Dan: You write: “the Tea Partiers’ and other conservatives’ embodied opposition to Obama at town hall meetings and street protests gave their movement a lot of political momentum, providing fodder for Fox news reports.” And therein is the catch: all one needed is anywhere from two to four loudmouth idiots and one person filming it for a Town Hall meeting to become a media event, especially on Fox, but also CNN et al. Not so sure those bodies were very significant in number, more significant as manufactured YouTube viral-video goes Fox and CNN moments. So was the momentum from the bodies or how the select and outlying few were deploy and used by the machine Stewart is critiquing (the ants on fire epidemic)?

      • Jeffrey Jones on November 1, 2010 at 8:40 PM

        Same with the need for Hannity to manufacture more bodies for Bachmann’s Tea Party rally, which didn’t seem to produce as many bodies as needed to be meaningful. If anything, your examples point directly to the hyper-mediation of politics, with bodies as little more than fodder for the machine.

  3. Tausif Khan on November 7, 2010 at 1:36 PM

    This whole rally to me was to bring back the potency of the civil rights movement and remind us of how liberal (read rational) it was. This starts with Jason Jones and John Oliver’s trip to the rally on the bus with fellow rallyers and continued with African American spiritual songs at the rally and appeals to allowing every one a chance right down to the end with Stewart’s speech of- it doesn’t matter whether I am a red stater or blue stater because when it comes to a tunnel all of that melts away- and everyone has to give everyone else an opportunity in order to remain safe.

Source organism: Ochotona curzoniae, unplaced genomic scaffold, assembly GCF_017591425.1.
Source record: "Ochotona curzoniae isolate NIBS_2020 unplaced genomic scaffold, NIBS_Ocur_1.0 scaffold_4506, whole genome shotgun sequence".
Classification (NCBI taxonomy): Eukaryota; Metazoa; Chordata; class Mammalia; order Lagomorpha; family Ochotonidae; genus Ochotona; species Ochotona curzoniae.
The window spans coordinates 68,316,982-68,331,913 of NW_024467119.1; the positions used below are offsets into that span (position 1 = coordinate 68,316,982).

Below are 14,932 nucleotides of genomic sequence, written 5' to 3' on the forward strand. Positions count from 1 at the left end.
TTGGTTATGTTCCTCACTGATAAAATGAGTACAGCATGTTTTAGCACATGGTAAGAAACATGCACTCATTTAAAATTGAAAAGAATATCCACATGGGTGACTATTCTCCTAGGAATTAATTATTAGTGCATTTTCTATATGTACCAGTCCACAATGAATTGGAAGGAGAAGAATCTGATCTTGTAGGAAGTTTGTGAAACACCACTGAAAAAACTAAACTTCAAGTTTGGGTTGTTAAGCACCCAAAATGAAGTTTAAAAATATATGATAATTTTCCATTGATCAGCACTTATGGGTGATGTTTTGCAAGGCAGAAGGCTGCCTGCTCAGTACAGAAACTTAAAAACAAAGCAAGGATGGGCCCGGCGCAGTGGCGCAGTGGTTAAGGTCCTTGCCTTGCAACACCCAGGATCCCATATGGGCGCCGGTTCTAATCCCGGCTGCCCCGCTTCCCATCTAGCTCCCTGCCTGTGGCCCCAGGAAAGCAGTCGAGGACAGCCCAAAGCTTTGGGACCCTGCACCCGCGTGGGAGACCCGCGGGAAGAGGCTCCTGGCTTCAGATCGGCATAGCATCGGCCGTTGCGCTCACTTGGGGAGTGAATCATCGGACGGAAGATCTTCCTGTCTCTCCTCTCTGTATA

I don’t think we are living in a postmodern political era and I think that term gets through around too frequently. I would need to see a better justification of this.

    However, if one were to read this rally through a post structuralist perspective Michel De Certeau’s The Practice of Everyday Living would be relevant here specifically with the emphasis on travel and traffic and perspective and the third part of the book with chapters 7 (Walking in the City) and chapters 8 (Railway Navigation and Incarceration).

    I actually had the exact same thought as Stewart when I was trying to leave New York through the Holland tunnel-so many cars, so many things can go wrong, so many different types of people, yet all are able to cede power to make sure that everyone exits safely. This is a very interesting and important political metaphor that I would like to see explored further.

    • Tausif Khan on November 7, 2010 at 1:38 PM

      *thrown around too often